Overview

Significant Benefit Work Permit is an excellent work permit option for entrepreneurs, artists investors alike as you will need to demonstrate how your “project” or “intended contribution to Canada” will be either socially, culturally or economically beneficial to Canada.

Your application will be assessed based on the merits of your project or intended goal and whether or not an officer is satisfied that your contribution to Canada is a worthy enough one to allow you the authorization to work in Canada.

LABOUR MARKET IMPACT ASSESSMENT OR LMO EXEMPT

A significant benefit work permit is considered to be Labour Market Impact Assessment exempt provided you can satisfy an officer that you meet the criteria. Unlike most other work permits, those who apply for a significant benefit work permit will not first need to obtain approval from Human Resources and Skills Development Canada (HRSDC)/Service Canada.

SIGNIFICANT BENEFIT WORK PERMIT RENEWAL

A significant benefit work permit can be renewed indefinitely depending on the nature of your intended work in Canada. However, the significant benefit work permit does not lead to permanent resident status.

For those who seek permanent resident status in Canada through this venue, contact us as we can discuss the options that might be available to you.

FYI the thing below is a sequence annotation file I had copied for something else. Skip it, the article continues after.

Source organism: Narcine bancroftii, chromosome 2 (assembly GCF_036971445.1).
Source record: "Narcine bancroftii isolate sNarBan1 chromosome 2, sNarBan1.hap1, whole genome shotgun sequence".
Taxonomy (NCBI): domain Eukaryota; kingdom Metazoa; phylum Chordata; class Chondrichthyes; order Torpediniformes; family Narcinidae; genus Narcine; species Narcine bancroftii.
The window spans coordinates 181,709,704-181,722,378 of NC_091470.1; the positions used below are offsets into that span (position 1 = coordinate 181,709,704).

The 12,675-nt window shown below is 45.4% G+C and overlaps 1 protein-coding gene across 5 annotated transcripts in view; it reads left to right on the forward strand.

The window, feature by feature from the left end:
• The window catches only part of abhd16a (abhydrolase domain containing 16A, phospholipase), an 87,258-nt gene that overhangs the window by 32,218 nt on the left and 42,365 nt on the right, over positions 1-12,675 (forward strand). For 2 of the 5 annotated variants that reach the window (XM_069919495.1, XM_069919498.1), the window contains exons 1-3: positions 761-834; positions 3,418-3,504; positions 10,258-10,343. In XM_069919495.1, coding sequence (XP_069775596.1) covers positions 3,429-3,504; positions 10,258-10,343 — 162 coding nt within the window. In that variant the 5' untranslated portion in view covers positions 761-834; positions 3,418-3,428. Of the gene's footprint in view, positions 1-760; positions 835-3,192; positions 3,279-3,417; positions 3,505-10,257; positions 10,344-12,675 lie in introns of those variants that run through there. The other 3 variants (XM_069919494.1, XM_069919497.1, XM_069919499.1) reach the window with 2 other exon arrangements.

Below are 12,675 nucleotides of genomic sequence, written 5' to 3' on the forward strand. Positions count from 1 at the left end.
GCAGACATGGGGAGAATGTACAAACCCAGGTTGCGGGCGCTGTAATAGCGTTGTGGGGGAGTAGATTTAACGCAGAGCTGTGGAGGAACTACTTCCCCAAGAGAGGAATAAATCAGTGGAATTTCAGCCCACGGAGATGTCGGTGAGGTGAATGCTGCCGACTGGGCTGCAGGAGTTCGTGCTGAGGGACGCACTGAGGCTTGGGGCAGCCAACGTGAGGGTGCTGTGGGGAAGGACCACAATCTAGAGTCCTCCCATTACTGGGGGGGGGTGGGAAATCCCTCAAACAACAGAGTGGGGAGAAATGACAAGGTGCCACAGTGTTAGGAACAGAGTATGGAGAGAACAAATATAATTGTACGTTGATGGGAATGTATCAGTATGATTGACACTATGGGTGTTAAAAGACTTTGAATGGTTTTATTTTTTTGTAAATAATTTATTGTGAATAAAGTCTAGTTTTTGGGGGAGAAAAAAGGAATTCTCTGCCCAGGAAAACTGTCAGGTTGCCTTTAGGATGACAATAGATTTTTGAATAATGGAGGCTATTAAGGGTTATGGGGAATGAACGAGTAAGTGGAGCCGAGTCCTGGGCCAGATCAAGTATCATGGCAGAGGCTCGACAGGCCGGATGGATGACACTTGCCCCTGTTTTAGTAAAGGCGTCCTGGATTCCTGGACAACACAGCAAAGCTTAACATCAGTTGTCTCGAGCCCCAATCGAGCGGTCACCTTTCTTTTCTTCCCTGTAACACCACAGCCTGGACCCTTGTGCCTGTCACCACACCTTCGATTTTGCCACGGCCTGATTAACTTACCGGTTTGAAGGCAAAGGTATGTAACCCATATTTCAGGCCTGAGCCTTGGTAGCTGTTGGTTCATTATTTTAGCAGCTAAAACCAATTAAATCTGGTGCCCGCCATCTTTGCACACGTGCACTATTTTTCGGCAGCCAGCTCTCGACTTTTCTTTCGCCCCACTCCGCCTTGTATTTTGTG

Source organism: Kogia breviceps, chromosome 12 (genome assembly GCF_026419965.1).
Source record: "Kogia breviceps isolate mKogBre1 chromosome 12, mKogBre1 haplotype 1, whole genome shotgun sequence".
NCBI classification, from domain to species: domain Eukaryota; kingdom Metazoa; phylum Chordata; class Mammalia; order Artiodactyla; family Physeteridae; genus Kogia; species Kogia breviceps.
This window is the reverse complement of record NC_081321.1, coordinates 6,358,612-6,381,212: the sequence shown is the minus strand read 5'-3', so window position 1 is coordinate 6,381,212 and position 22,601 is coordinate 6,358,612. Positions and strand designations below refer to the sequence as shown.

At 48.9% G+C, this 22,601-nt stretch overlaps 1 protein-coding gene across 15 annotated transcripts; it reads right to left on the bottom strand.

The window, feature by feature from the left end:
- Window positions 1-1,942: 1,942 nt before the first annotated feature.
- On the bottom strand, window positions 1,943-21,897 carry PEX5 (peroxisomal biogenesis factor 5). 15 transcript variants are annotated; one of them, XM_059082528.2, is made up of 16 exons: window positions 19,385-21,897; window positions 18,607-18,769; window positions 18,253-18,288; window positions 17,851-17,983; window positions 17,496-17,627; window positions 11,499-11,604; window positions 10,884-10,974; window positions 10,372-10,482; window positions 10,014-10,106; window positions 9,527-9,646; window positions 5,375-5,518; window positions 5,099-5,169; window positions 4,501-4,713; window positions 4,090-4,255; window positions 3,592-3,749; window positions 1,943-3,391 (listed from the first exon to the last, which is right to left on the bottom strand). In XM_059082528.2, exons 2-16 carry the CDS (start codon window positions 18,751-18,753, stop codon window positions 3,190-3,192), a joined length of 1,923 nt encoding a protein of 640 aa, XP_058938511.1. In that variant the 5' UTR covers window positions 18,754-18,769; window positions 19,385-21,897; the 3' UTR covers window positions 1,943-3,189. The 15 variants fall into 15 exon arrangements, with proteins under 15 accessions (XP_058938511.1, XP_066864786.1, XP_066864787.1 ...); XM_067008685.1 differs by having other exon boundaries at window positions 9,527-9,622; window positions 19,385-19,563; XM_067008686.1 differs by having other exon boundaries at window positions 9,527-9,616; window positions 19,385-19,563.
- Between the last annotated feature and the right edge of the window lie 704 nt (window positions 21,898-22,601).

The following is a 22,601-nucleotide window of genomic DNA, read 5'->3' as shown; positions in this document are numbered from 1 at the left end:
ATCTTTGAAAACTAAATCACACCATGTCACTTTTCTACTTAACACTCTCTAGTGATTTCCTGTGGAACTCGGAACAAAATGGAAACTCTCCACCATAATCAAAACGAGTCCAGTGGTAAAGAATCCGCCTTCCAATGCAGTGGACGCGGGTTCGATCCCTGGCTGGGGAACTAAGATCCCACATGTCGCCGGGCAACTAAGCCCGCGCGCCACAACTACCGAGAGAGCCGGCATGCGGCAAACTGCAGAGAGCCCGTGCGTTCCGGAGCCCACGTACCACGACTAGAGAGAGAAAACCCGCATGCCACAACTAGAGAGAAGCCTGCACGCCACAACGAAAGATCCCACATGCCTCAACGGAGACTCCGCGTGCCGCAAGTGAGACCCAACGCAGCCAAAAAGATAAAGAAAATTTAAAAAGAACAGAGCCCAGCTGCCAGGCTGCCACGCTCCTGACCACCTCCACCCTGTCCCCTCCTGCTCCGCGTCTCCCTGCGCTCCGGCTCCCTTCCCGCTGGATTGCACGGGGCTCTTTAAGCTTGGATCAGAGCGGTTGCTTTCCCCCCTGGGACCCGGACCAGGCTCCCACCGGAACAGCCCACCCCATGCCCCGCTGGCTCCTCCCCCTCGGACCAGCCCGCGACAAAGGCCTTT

SIGNIFICANT BENEFIT WORK PERMIT REQUIREMENTS

Unlike most other work permits, this type of work permit is considered Labour Market Opinion exempt provided that it can satisfy an officer that it meets the criteria. In order to be eligible for a significant benefit work permit, as the applicant, you must consider the following criteria and demonstrate that you would:

  • Create or maintain significant social, cultural, or economic benefits or opportunities for Canadian citizens or permanent residents;
  • Create or maintain reciprocal employment of Canadian citizens or permanent residents of Canada in other countries;
  • Be engaged in work that is designated to be performed by a foreign national on the basis of the following criteria:
  • Work related to a research, educational or training program, or limited access to the Canadian labour market is necessary for reasons of public policy relating to the competitiveness of Canada’s academic institutions or economy;
  • Is of a religious or charitable nature.